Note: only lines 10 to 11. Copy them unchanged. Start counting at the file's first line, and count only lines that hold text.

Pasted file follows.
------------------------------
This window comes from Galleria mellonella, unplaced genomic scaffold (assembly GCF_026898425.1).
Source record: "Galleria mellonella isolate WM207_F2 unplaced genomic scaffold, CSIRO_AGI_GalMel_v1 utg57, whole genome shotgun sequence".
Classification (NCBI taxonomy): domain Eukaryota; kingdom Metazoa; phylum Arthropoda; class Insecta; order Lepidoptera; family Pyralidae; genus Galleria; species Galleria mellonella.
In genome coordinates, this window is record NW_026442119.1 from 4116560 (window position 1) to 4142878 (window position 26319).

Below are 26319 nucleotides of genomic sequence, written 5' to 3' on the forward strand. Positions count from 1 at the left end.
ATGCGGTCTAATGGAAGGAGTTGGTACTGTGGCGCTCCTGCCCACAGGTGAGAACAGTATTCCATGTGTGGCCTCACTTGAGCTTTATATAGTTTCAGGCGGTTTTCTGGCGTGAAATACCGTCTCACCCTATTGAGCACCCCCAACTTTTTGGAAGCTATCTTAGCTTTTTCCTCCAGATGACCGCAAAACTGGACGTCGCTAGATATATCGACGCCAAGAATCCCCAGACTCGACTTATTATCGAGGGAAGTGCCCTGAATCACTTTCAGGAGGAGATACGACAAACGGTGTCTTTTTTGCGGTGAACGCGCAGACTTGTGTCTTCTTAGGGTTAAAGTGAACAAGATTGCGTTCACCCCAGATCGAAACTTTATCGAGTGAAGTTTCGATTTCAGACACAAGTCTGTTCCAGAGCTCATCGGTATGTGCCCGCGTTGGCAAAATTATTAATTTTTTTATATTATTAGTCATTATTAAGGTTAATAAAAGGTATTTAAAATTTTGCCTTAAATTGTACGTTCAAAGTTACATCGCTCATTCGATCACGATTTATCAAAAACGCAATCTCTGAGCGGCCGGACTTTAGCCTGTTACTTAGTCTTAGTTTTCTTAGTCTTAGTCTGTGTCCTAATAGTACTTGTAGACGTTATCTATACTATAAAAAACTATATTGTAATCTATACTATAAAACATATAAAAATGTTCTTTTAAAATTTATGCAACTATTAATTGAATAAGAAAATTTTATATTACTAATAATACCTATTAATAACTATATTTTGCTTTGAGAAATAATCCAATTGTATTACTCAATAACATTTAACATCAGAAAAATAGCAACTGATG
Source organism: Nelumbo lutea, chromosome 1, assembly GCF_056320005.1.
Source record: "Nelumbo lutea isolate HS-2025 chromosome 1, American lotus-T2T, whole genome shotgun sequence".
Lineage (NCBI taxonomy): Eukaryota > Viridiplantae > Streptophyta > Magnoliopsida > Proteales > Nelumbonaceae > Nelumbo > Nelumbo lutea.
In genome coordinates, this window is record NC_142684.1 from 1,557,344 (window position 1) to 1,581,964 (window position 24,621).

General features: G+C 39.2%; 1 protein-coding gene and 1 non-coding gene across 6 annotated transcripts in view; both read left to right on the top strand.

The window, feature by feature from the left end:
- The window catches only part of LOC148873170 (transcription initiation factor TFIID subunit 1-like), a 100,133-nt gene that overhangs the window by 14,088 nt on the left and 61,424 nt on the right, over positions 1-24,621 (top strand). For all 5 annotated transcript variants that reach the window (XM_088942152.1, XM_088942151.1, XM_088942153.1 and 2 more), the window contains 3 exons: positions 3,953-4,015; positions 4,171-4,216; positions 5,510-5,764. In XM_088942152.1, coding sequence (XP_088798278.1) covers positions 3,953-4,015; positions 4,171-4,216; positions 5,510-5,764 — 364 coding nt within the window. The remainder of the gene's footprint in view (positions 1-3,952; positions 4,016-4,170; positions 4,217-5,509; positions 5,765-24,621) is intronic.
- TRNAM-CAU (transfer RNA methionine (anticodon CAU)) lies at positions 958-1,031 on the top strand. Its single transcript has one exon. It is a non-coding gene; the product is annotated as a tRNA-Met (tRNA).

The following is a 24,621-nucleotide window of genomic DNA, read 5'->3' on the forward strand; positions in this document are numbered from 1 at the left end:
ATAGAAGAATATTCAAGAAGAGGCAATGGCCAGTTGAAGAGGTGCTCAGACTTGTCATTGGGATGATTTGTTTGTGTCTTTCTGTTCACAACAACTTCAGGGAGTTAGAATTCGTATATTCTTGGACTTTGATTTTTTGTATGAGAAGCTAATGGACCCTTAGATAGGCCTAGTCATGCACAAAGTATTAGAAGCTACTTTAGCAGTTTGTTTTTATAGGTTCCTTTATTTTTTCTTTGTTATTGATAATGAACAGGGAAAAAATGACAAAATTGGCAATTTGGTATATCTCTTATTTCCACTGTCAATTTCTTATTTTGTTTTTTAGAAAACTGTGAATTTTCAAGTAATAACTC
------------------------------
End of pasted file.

In genome coordinates, this window is record NC_142684.1 from 1,557,344 (window position 1) to 1,581,964 (window position 24,621).

General features: G+C 39.2%; 1 protein-coding gene and 1 non-coding gene across 6 annotated transcripts in view; both read left to right on the top strand.